Obesity is a chronic (long-term) medical disease of having too much body fat. Health care providers can diagnose obesity using a number called the body mass index (BMI). Your BMI is calculated from your current height and weight. For most people, the higher their BMI, the more body fat they have. A person may be considered to have overweight if their BMI is >25 kg/m2 and to have obesity if their BMI is >30 kg/m2. Some bodybuilders and athletes have high BMIs, but they have more muscle mass than average and are not considered to have obesity.
About 30-40% or over 2.1 billion adults are estimated to have overweight or obesity. Both overweight and obesity can make it more likely that you will develop serious health complications. These problems include diabetes, high blood pressure, heart disease, stroke, fatty liver, sleep apnea, osteoarthritis, gallstones, high cholesterol, gout, and many types of cancer. Obesity can make many other medical problems harder to treat, lead to increased disability, and even raises the risk of early death.
Obesity is associated with stigma and can affect a person’s mental health and their ability to receive treatment.
Obesity is very complex and not just a simple problem of willpower or self-control. In general, it results from a combination of eating too much, getting too little physical activity, and genetics. Overweight or obesity occurs when, over time, the body takes in more calories than it burns. However, some people do gain weight more easily than others.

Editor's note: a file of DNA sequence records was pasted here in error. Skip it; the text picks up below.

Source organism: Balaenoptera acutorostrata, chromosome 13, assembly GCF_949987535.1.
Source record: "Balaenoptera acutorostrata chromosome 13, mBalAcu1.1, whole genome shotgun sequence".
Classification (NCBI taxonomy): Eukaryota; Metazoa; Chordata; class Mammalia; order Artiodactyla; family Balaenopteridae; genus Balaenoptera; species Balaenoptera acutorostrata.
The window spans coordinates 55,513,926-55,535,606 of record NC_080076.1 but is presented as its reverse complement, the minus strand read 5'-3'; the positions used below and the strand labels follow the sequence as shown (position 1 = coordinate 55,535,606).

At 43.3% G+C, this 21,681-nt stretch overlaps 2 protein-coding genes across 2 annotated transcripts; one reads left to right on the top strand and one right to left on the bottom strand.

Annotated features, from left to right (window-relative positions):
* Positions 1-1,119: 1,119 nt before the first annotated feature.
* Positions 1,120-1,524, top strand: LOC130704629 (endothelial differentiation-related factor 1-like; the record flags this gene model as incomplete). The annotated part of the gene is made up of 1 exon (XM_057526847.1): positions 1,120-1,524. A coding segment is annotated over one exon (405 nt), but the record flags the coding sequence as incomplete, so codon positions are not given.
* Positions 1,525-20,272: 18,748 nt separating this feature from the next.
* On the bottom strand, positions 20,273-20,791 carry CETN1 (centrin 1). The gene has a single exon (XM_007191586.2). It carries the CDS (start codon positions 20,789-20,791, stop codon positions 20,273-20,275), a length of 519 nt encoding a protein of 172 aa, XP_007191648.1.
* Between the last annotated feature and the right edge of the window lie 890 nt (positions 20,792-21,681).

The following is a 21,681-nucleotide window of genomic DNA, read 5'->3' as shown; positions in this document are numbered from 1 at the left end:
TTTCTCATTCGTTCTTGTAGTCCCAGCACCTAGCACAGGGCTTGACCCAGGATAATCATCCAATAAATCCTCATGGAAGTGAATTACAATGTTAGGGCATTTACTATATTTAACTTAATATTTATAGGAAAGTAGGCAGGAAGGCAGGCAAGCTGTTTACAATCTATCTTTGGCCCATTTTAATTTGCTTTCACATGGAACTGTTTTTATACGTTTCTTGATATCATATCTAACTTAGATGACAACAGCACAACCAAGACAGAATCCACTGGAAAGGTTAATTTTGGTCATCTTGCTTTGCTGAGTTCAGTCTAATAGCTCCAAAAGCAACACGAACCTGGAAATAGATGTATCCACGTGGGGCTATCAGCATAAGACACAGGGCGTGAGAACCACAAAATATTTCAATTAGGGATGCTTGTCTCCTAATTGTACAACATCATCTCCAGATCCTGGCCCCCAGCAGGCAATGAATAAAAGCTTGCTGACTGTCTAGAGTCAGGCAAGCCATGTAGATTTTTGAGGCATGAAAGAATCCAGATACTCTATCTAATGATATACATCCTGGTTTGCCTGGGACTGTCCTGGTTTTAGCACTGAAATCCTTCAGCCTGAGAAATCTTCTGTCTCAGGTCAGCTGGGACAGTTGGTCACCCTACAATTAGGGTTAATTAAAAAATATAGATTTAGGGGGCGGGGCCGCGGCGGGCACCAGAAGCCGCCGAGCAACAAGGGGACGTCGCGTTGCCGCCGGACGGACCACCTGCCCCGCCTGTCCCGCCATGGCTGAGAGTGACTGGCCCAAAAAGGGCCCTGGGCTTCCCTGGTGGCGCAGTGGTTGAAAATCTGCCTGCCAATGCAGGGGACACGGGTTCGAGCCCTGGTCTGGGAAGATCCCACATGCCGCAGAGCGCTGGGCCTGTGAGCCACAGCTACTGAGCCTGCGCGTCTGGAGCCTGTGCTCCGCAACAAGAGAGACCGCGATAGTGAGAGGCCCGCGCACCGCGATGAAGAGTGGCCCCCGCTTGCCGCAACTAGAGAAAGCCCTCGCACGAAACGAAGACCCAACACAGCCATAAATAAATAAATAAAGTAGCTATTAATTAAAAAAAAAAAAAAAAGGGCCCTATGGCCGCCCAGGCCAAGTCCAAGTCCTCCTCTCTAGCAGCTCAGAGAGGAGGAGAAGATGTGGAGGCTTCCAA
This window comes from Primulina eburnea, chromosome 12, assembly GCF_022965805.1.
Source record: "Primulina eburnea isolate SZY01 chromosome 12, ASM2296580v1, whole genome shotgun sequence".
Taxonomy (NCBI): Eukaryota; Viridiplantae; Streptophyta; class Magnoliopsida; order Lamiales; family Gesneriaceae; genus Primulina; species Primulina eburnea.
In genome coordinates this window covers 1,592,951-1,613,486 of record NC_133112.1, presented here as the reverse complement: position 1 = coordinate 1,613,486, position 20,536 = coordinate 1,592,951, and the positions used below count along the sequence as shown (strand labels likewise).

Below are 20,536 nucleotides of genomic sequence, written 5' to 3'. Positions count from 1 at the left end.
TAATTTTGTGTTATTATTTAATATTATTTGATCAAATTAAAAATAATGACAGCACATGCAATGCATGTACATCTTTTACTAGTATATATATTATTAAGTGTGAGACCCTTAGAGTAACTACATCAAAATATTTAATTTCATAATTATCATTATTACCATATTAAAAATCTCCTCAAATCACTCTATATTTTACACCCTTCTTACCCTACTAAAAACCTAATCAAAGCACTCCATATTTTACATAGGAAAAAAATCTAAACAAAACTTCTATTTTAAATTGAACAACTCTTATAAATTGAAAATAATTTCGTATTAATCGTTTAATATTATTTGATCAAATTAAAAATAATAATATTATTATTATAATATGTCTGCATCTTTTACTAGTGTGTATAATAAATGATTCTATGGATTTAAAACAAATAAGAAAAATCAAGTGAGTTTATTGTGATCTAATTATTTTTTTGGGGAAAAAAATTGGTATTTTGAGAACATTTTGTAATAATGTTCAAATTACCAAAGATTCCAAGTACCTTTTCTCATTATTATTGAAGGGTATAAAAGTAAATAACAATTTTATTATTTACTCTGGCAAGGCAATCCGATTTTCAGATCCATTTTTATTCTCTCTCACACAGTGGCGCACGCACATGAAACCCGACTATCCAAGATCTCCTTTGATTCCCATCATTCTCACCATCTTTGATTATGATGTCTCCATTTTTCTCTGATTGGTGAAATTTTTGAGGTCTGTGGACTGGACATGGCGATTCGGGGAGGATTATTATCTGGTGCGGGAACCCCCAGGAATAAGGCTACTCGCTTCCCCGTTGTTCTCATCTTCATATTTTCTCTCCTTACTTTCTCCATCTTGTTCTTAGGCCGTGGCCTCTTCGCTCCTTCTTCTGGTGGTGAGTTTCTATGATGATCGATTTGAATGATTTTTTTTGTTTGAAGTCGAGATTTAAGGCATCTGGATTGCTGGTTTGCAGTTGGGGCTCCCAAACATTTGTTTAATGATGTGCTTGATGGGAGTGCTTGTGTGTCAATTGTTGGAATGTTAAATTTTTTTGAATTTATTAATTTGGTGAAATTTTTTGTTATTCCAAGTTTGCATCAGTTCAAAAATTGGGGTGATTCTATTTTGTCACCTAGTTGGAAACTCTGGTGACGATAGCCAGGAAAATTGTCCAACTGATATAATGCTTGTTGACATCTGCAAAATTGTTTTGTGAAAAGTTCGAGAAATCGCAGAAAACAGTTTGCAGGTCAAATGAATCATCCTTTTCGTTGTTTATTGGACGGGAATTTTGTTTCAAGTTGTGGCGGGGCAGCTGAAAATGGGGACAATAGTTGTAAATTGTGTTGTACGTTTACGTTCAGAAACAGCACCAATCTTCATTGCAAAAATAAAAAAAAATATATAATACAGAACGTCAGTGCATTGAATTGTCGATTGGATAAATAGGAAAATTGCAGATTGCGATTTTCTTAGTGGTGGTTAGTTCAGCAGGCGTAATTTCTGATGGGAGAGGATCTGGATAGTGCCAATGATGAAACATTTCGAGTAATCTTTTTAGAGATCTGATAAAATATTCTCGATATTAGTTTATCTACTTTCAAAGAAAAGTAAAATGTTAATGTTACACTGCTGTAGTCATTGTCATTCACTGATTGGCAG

Some medications may cause weight gain, such as those used to treat diabetes, psychiatric illnesses, neurologic disorders, or inflammatory conditions. Your doctor may be able to suggest a different medication that has less effect on weight gain.
Our understanding of obesity is growing rapidly. For instance, we now know that fat cells, the gastrointestinal tract, and the brain produce many hormones that play an important role in how much you eat, how much energy (calories) you spend, and how much you will weigh.
Research shows that genetics have a role in obesity. Genes may have a strong role if you had difficulty managing weight throughout your life or if several of your blood relatives are significantly overweight. Studies show that people with a genetic predisposition to obesity may not be able to easily lose weight with traditional forms of diet and exercise. People who are genetically predisposed to obesity may require bariatric surgery to assist in weight management.
Your environment can also influence weight management. Environmental factors can start as early as before birth. Research shows that pregnant mothers who smoke or who have overweight or obesity are more likely to have children who have overweight or obesity as well. Neighborhoods, school systems, workplaces, income, media, and access to health care and healthy foods can all influence health decisions. It is important to create thriving environments to make it easier to engage in physical activity and healthy eating.
Stress and other psycho-social factors